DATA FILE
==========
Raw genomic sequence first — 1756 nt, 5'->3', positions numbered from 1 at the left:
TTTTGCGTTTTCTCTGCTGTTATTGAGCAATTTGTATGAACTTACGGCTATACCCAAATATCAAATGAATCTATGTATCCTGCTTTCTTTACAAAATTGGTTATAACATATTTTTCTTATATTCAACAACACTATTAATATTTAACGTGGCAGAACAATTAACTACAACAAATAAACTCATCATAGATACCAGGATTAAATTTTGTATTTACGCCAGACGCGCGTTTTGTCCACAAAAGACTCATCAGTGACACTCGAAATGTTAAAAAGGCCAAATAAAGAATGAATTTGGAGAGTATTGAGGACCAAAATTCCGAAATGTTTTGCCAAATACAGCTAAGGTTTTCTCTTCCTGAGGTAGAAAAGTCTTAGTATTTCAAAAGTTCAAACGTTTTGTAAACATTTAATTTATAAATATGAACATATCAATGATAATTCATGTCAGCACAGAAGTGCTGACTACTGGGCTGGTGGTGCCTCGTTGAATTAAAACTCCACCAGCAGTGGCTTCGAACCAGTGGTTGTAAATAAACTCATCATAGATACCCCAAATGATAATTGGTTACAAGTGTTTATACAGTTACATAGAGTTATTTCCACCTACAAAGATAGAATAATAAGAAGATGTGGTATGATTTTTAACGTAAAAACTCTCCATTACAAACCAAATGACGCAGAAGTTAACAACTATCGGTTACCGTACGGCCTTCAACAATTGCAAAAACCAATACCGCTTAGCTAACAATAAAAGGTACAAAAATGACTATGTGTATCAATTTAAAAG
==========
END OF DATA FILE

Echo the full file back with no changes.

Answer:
Raw genomic sequence first — 1756 nt, 5'->3', positions numbered from 1 at the left:
TTTTGCGTTTTCTCTGCTGTTATTGAGCAATTTGTATGAACTTACGGCTATACCCAAATATCAAATGAATCTATGTATCCTGCTTTCTTTACAAAATTGGTTATAACATATTTTTCTTATATTCAACAACACTATTAATATTTAACGTGGCAGAACAATTAACTACAACAAATAAACTCATCATAGATACCAGGATTAAATTTTGTATTTACGCCAGACGCGCGTTTTGTCCACAAAAGACTCATCAGTGACACTCGAAATGTTAAAAAGGCCAAATAAAGAATGAATTTGGAGAGTATTGAGGACCAAAATTCCGAAATGTTTTGCCAAATACAGCTAAGGTTTTCTCTTCCTGAGGTAGAAAAGTCTTAGTATTTCAAAAGTTCAAACGTTTTGTAAACATTTAATTTATAAATATGAACATATCAATGATAATTCATGTCAGCACAGAAGTGCTGACTACTGGGCTGGTGGTGCCTCGTTGAATTAAAACTCCACCAGCAGTGGCTTCGAACCAGTGGTTGTAAATAAACTCATCATAGATACCCCAAATGATAATTGGTTACAAGTGTTTATACAGTTACATAGAGTTATTTCCACCTACAAAGATAGAATAATAAGAAGATGTGGTATGATTTTTAACGTAAAAACTCTCCATTACAAACCAAATGACGCAGAAGTTAACAACTATCGGTTACCGTACGGCCTTCAACAATTGCAAAAACCAATACCGCTTAGCTAACAATAAAAGGTACAAAAATGACTATGTGTATCAATTTAAAAG